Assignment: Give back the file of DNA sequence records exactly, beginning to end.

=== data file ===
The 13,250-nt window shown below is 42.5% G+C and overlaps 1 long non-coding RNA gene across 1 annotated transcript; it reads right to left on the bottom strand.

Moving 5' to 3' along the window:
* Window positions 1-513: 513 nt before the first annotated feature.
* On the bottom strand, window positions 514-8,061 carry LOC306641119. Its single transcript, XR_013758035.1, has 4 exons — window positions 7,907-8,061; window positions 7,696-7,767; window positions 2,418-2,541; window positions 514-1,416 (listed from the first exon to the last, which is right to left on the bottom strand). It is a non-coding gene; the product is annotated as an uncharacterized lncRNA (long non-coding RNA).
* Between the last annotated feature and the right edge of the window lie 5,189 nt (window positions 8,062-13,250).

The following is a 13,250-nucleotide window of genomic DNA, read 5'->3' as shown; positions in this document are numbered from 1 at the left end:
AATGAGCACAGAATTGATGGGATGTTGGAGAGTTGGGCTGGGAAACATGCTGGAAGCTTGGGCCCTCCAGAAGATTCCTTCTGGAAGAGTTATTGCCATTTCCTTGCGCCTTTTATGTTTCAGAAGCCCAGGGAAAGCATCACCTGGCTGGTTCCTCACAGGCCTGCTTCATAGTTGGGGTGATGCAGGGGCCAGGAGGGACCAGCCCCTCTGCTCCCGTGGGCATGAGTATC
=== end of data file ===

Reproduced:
The 13,250-nt window shown below is 42.5% G+C and overlaps 1 long non-coding RNA gene across 1 annotated transcript; it reads right to left on the bottom strand.

Moving 5' to 3' along the window:
* Window positions 1-513: 513 nt before the first annotated feature.
* On the bottom strand, window positions 514-8,061 carry LOC306641119. Its single transcript, XR_013758035.1, has 4 exons — window positions 7,907-8,061; window positions 7,696-7,767; window positions 2,418-2,541; window positions 514-1,416 (listed from the first exon to the last, which is right to left on the bottom strand). It is a non-coding gene; the product is annotated as an uncharacterized lncRNA (long non-coding RNA).
* Between the last annotated feature and the right edge of the window lie 5,189 nt (window positions 8,062-13,250).

The following is a 13,250-nucleotide window of genomic DNA, read 5'->3' as shown; positions in this document are numbered from 1 at the left end:
AATGAGCACAGAATTGATGGGATGTTGGAGAGTTGGGCTGGGAAACATGCTGGAAGCTTGGGCCCTCCAGAAGATTCCTTCTGGAAGAGTTATTGCCATTTCCTTGCGCCTTTTATGTTTCAGAAGCCCAGGGAAAGCATCACCTGGCTGGTTCCTCACAGGCCTGCTTCATAGTTGGGGTGATGCAGGGGCCAGGAGGGACCAGCCCCTCTGCTCCCGTGGGCATGAGTATC